Pictured at an Exhibition
A picture at an exhibition has helped to change the life of Judy El Khatib, a nine-year-old Syrian girl who had been unable to move her right arm since suffering bad burn injuries four years ago.
The young refugee suffered the debilitating injury in Damascus not long after the Syria crisis erupted in March 2011. She was playing in the kitchen when an explosion rocked the family home and knocked a pot of boiling water off the stove and all over her arm.
As the security situation deteriorated in Syria, the family sought refuge in Egypt. Judy hoped she could get help and the family approached UNHCR, which has a limited budget to help people in need of medical care.
But the refugee agency was unable to do much because the injuries on Judy's scarred arm were classified as only "cosmetic," and funds were needed for more pressing cases. The young girl feared she would end up having to live with disability for the rest of her life.
Then fate intervened in December last year. The UN refugee agency organized a photo exhibition in Cairo about refugees in Egypt, including their daily life and challenges. Included in "Refugee Voices in Egypt: Refuge, Resilience and Exile," was a photo of Judy with a caption telling her poignant story and struggle to get the medical care her family could not afford.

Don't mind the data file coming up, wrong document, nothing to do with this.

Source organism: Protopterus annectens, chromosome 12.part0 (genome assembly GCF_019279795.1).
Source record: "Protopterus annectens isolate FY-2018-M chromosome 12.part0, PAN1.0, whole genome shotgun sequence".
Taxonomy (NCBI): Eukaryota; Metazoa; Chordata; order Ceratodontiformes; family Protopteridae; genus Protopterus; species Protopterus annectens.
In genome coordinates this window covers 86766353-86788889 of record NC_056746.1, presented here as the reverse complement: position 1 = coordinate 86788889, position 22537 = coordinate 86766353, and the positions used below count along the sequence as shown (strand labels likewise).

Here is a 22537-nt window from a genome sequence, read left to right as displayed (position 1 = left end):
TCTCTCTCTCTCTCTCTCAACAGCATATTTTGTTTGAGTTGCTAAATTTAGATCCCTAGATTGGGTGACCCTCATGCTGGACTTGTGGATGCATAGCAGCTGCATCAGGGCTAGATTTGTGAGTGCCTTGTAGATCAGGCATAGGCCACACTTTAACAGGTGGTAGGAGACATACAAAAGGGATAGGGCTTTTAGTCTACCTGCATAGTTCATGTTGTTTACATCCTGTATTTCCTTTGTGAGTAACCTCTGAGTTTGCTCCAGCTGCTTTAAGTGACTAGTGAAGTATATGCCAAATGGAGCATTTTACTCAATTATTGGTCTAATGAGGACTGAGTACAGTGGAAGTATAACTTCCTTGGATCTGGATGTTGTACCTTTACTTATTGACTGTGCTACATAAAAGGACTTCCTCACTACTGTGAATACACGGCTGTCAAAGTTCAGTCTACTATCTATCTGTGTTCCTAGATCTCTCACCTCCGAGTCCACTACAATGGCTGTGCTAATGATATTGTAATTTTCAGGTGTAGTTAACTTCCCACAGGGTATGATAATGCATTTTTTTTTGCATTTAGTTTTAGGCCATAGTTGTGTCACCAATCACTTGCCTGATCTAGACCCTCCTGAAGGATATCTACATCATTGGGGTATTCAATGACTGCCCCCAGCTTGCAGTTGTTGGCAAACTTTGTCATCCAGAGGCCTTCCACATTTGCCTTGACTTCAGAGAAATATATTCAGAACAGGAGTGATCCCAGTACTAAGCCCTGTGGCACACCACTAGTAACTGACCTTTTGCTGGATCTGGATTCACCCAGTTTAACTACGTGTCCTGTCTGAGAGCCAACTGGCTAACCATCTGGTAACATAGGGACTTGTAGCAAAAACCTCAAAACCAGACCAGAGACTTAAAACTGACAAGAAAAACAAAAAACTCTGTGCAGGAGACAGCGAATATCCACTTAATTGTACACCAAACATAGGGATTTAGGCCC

One influential visitor to the gallery was very moved and told UNHCR that she would like to help. She contacted Amr Mabrouk, a highly respected plastic surgeon at Cairo's Ain Shams University and he agreed to treat Judy for free.
"We were extremely happy, grateful, surprised, hopeful, anxious – and worried," her mother, Ola, recalled. After examining Judy in mid-December, Dr. Mabrouk, told her parents that she would need surgery as soon as possible.
In the last week of December, she was taken to the El Demerdash Hospital where the doctor carried out surgery aimed at helping Judy move her right arm without the skin contracting. The hospital also offered its services for free.
The stitches were removed in early January and Dr. Mabrouk was happy with the results. "Judy can move her arm freely now; it was a successful surgery," he said. "We are very happy," added Ola.
Hany Fares, a UNHCR health officer, thanked all involved in helping Judy regain mobility, while noting that she would need further surgery and time to recover from the trauma. "Suffering from a burn injury is a traumatic experience that has a profound effect on the development of a child," he said, while adding that "reconstructive surgery benefits the recovery process."
The photo exhibition featuring Scott Nelson's photograph of Judy has been displayed at galleries in Cairo and Alexandria. There are currently some 190,000 refugees registered with UNHCR in Egypt, of whom 133,000 are from Syria. They live predominantly in urban areas, including Greater Cairo, Alexandria and Damietta.
By Nahla Samaha and Nawar Rifaah in Cairo, Egypt